An exhibit examining how Native American and Hawaiian communities are using traditional knowledge and Western science to solve modern-day environmental problems will open Saturday, March 17, on the first floor of the James & Abigail Campbell Library.
“Roots of Wisdom: Native Knowledge. Shared Science,” tells the stories of four Native communities, giving examples of how traditional knowledge of indigenous communities and Western science provide complementary solutions to ecological and health challenges. Exhibit organizers worked with the Waikalua Loko Fishpond Preservation Society and the Pacific American Foundation in Hawaiʻi to examine how restoration of fish ponds involves mending parts of the fish pond’s ahupuaʻa (land divisions that extended from the mountains to ocean).
Other native stories told in exhibit’s 18 banners:
- Confederated Tribes of the Umatilla Indian Reservation (Cayuse, Umatilla and Walla Walla) are working to restore waterways and native species in Eastern Oregon and the Columbia River Basin given the importance streams held for them in terms of water, transportation, cultural practices and sacred foods.
- The Eastern Band of Cherokee Indians is working to restore river cane in its homelands of Western North Carolina with the help of scientists and regional groups. Cultural traditions that made use of the cane are also being revitalized, such as basket making.
- The Tulalip Tribes of Northwest Washington are reconnecting to native food and traditional medicine plants through the rediscovery of native foods and raising organic foods. In doing so, they fuse traditional knowledge and Western science for a more culturally appropriate approach to health care.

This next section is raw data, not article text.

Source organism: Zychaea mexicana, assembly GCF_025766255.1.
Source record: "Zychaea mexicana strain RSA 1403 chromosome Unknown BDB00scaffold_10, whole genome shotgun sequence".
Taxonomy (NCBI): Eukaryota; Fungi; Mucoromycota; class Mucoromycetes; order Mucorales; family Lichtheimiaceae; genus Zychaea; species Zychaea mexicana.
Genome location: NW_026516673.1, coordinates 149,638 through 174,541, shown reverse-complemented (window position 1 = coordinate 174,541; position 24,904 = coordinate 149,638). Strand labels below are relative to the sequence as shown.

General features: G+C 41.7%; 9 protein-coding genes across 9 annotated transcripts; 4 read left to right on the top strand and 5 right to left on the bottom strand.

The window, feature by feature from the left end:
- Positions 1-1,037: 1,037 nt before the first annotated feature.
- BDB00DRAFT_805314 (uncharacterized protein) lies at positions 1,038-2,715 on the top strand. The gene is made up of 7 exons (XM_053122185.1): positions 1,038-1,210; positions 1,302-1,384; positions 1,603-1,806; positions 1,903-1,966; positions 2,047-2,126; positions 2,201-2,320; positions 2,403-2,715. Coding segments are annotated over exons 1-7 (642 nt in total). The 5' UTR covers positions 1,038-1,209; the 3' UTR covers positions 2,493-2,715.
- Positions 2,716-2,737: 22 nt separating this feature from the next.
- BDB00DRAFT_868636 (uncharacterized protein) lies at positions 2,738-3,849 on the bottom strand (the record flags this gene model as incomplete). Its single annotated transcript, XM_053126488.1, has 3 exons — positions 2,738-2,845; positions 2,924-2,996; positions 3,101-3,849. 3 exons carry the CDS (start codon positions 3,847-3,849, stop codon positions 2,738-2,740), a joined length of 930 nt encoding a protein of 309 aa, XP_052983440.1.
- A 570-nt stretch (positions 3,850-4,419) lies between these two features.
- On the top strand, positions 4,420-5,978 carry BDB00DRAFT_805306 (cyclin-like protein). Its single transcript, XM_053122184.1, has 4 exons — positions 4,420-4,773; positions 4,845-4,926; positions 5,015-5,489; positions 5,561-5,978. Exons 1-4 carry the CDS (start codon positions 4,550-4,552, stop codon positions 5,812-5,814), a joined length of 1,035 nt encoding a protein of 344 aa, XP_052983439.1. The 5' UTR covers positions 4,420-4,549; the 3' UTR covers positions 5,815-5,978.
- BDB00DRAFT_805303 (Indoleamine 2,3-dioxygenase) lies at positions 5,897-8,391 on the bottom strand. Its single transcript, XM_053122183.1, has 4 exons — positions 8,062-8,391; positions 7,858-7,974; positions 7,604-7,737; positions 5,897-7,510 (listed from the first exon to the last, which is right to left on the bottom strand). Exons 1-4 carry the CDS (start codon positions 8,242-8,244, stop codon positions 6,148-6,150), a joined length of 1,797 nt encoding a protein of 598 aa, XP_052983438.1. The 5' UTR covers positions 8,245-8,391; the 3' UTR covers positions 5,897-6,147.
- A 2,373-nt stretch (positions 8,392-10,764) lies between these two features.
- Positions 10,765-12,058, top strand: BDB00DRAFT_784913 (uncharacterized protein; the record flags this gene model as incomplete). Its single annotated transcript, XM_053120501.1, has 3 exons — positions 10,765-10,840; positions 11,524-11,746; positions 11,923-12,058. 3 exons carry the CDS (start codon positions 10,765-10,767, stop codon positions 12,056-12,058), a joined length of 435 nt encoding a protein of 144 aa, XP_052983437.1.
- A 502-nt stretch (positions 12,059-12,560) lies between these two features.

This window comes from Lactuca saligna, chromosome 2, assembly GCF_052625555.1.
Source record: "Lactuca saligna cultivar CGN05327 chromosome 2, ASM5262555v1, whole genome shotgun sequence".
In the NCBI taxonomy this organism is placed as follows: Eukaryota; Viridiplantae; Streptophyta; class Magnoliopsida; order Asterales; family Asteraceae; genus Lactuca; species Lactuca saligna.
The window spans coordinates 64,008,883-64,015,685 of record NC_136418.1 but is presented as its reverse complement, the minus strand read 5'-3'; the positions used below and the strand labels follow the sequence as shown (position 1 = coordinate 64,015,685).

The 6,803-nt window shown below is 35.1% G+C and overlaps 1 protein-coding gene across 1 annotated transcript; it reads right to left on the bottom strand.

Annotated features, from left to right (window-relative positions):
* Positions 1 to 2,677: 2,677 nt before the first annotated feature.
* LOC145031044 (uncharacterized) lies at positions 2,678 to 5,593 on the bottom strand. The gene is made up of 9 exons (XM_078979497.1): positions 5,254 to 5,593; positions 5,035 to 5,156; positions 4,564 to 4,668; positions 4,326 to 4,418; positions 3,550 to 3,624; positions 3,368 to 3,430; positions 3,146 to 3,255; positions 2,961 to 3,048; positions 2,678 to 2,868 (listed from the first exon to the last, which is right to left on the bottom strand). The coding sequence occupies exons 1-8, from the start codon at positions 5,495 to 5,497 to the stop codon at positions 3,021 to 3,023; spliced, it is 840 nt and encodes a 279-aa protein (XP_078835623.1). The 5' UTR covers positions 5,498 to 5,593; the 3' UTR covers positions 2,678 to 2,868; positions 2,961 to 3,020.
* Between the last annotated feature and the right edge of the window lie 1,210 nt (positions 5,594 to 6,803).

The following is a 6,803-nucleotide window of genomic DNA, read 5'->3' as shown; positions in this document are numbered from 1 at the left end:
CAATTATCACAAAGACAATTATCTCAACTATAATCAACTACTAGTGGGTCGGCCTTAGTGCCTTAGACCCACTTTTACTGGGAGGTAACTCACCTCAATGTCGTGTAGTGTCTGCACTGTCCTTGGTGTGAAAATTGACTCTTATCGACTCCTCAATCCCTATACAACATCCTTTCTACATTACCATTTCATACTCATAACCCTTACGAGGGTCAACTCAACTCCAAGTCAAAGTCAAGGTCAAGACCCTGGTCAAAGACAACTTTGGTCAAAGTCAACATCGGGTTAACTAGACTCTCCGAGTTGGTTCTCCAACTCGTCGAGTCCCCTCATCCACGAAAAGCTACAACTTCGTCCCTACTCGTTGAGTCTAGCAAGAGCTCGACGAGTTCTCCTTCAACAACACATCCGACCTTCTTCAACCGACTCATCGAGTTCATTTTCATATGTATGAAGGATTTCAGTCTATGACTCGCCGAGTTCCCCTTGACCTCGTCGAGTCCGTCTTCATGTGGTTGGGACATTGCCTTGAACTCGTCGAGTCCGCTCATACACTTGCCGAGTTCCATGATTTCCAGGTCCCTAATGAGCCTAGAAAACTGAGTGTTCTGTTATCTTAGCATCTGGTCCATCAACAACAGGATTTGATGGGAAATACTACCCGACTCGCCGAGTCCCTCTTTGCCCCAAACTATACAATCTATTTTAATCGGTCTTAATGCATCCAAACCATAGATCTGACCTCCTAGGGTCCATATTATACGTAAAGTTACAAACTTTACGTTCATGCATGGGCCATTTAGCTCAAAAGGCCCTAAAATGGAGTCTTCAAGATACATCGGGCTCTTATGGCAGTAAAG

Roots of Wisdom was developed, produced and circulated by the Oregon Museum of Science and Industry, the Indigenous Education Institute, the Smithsonian Institution Traveling Exhibition Service, and the Smithsonian’s National Museum of the American Indian. The exhibition’s showing here was made possible with funding from PIKO and the Pueo Scholars program. Other funding came from the National Science Foundation.
Roots of Wisdom began its national tour at Windward Community College last year and will be on display here until Aug. 26. As part of the exhibit’s opening, one of the ʻOnipaʻa lecture series events will be devoted to discussing the joy and challenges involved in integrating traditional knowledge and science. The speakers will be Dr. VerlieAnn Malina-Wright from the Pacific American Foundation and Dr. Daniel Lipe from the UH West Oʻahu Sustainable Community Food System program.
Chancellor Maenette Benham will deliver welcoming remarks and Herb Lee of the Pacific American Foundation will also speak. The event is scheduled for 9:30-11 a.m., March 20 in the ʻUluʻulu Theater Space within the library.
Questions about the exhibit may be directed to Hawaiʻi-Pacific Resource librarian Kawena Komeiji at firstname.lastname@example.org.